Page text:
When we think of borders, we don’t always associate them with a carefree sort of happiness. Geographical demarcations have led to catastrophes since time immemorial. Of course, there have been peaceful divisions, which have helped both sides grow with a sense of pride that is not a facade and does not stem from allegories that boast of wrongdoings. Border demarcation activities have been tempestuous, the prime example being the Partition of 1947.
The India-Pakistan Border at Wagah: Of Tradition and Territory
The tensity between India and Pakistan has been discernible since the two countries split during the partition. India was splintered into two based on religious grounds, and since that one day in 1947 till today, both these countries remain at a tug of war on mixed swards, bearing no surprise that the borders between the two countries are a sensitive matter. Wagah is one such testament to this certitude. Except the Wagah border is not merely just a border; it’s a dichotomous ground of both brotherhood and rivalry.
Wagah is a small village located 32 km from Amritsar in India and 24 km from Lahore in Pakistan. The town is situated at the Radcliffe Line, the separation line drawn when India was divided. Wagah lies 600 meters west of the line in the Wagah Zone of Lahore, Punjab, Pakistan. Hence the reason why the border crossing is known as the Wagah border in Pakistan. In India, however, the border crossing is commonly known as the Attari border crossing—eponymous to the village Attari that lies 500 meters from the line within the Indian boundaries. At this cross-section every day, the Indian Border Security Force (BSF) and Pakistan Rangers (PR) showcase a ritual that has been persistent since 1959, two hours before sunset, by a lowering of the flags ceremony.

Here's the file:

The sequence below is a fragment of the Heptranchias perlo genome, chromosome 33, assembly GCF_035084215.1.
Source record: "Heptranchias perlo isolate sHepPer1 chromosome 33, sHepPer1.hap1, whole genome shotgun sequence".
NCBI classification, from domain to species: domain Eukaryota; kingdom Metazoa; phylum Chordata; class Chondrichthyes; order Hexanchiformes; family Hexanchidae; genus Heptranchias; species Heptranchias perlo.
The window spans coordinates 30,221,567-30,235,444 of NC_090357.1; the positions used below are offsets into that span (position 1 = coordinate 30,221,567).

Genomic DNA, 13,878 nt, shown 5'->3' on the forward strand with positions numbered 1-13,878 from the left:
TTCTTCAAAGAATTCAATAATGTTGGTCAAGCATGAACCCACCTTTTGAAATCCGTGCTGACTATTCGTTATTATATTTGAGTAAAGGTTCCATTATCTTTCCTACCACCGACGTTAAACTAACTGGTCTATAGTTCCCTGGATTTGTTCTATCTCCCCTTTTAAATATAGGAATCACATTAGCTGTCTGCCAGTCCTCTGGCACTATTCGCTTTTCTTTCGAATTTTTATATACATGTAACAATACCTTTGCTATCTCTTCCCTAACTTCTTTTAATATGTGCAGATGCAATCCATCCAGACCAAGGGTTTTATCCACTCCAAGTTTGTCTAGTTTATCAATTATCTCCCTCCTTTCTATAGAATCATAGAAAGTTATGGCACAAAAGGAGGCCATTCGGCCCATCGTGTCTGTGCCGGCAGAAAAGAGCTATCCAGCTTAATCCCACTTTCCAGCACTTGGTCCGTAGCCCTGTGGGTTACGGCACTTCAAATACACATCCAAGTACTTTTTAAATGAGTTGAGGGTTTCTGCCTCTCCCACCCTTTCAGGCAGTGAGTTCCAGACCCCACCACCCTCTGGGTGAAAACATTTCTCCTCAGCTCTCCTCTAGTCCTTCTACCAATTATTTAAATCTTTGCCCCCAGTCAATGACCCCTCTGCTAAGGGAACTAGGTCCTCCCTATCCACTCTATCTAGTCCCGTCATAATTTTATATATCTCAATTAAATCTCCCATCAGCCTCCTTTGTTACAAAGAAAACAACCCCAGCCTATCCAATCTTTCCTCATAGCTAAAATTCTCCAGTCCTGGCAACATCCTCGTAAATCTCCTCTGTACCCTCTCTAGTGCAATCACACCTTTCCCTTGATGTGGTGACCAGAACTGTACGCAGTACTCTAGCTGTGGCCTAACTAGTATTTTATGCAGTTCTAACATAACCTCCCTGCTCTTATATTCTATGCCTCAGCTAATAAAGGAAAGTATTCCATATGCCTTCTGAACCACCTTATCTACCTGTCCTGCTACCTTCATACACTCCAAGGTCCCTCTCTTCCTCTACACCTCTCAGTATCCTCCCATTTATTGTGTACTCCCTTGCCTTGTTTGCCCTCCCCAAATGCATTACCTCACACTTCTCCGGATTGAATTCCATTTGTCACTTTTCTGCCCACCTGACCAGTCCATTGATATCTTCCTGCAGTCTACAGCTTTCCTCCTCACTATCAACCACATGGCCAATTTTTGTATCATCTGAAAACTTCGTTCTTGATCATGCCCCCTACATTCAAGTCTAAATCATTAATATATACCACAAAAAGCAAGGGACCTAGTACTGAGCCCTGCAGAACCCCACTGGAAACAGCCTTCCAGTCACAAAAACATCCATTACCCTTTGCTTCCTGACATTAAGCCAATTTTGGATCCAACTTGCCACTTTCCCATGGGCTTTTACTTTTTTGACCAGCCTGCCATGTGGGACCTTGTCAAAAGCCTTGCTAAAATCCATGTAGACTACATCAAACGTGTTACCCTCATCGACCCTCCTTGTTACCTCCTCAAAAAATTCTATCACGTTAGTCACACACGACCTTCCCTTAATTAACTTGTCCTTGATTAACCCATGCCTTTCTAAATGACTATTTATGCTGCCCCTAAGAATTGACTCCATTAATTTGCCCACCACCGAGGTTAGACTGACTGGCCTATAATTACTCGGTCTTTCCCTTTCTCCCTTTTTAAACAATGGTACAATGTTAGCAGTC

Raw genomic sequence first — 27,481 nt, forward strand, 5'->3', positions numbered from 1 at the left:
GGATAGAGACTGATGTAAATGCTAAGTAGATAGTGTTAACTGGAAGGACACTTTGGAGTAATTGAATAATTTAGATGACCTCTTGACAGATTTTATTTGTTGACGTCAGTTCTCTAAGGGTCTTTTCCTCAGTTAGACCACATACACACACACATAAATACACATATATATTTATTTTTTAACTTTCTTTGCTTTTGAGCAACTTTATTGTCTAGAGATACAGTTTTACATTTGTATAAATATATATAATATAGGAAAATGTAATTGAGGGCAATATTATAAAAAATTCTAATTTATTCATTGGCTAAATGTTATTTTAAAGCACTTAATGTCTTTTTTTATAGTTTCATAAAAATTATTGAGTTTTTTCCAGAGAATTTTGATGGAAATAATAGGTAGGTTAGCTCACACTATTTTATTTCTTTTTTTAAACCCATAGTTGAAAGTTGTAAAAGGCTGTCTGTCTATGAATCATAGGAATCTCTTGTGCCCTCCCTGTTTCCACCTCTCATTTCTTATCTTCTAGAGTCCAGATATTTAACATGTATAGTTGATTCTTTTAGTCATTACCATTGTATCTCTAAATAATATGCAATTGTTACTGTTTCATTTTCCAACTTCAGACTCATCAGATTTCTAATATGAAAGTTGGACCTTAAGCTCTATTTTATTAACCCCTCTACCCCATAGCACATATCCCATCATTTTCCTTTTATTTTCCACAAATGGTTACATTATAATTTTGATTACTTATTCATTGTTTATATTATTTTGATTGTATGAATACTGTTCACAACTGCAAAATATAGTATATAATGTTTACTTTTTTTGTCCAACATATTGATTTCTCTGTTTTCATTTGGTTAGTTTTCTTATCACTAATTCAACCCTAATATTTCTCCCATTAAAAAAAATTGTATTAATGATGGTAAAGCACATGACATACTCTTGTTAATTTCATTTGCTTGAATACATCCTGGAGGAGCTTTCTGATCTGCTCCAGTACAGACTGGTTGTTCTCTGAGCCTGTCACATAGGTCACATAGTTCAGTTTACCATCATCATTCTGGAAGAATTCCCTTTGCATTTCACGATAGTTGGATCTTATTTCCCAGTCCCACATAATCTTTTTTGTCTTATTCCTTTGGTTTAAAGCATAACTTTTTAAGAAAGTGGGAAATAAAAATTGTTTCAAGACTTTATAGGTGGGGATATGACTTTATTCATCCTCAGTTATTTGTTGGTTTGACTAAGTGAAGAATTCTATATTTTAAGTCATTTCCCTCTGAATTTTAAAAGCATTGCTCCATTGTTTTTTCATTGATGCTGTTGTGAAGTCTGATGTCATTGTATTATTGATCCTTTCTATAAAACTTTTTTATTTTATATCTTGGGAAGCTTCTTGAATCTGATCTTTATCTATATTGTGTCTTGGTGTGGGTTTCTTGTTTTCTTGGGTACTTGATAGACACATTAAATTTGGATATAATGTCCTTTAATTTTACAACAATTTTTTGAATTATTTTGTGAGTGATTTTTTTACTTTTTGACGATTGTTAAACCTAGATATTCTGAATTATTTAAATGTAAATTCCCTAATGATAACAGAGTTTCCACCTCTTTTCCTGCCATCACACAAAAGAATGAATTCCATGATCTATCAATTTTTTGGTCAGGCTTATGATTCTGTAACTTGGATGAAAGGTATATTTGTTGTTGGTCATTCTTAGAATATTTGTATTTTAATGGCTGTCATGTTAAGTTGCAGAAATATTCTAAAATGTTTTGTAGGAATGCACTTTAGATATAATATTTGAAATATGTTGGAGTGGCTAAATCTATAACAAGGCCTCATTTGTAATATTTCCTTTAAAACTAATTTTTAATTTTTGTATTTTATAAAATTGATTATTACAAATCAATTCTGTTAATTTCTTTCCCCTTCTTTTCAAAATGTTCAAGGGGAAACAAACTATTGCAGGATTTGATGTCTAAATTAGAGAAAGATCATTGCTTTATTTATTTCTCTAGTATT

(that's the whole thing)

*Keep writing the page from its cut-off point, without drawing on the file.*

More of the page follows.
The ceremony kicks off with a revere parade by soldiers on both ends and concludes with a carefully coordinated Lowering of Both countries’ Flags. This beating march attracts massive crowds from both sides and is easily one of the most witnessed military ceremonies, drawing huge numbers from natives and international tourists. The thumping of the boots, the eye-to-eye fixated gaze, the underlying electrifying tension, the martial cries, and the crowd chants of ‘Jai Hind’ and ‘Pakistan Zindabad’ in the background make the Wagah-Attari border ceremony an overtly zealous affair full of gallant displays of competitiveness and hubris.
Although even the crowd-drawing flame of this patriotic display couldn’t slip out of the reaches of the pandemic, the parade, which was deemed unique because it survived times of adversities between the two nations, came to a halt during the Coronavirus pandemic last year. In the past, the parade was clasped for one day after a suicide attack on the Wagah Border on November 2, 2014. Making India cancelled the parade from its side, and on September 29, 2016, India ceased the parade from its end due to strained relations between the two nations due to Indo-Pak border conflicts.
The Haskell Free Library at the US-Canada Border: Of Friendship and Reunion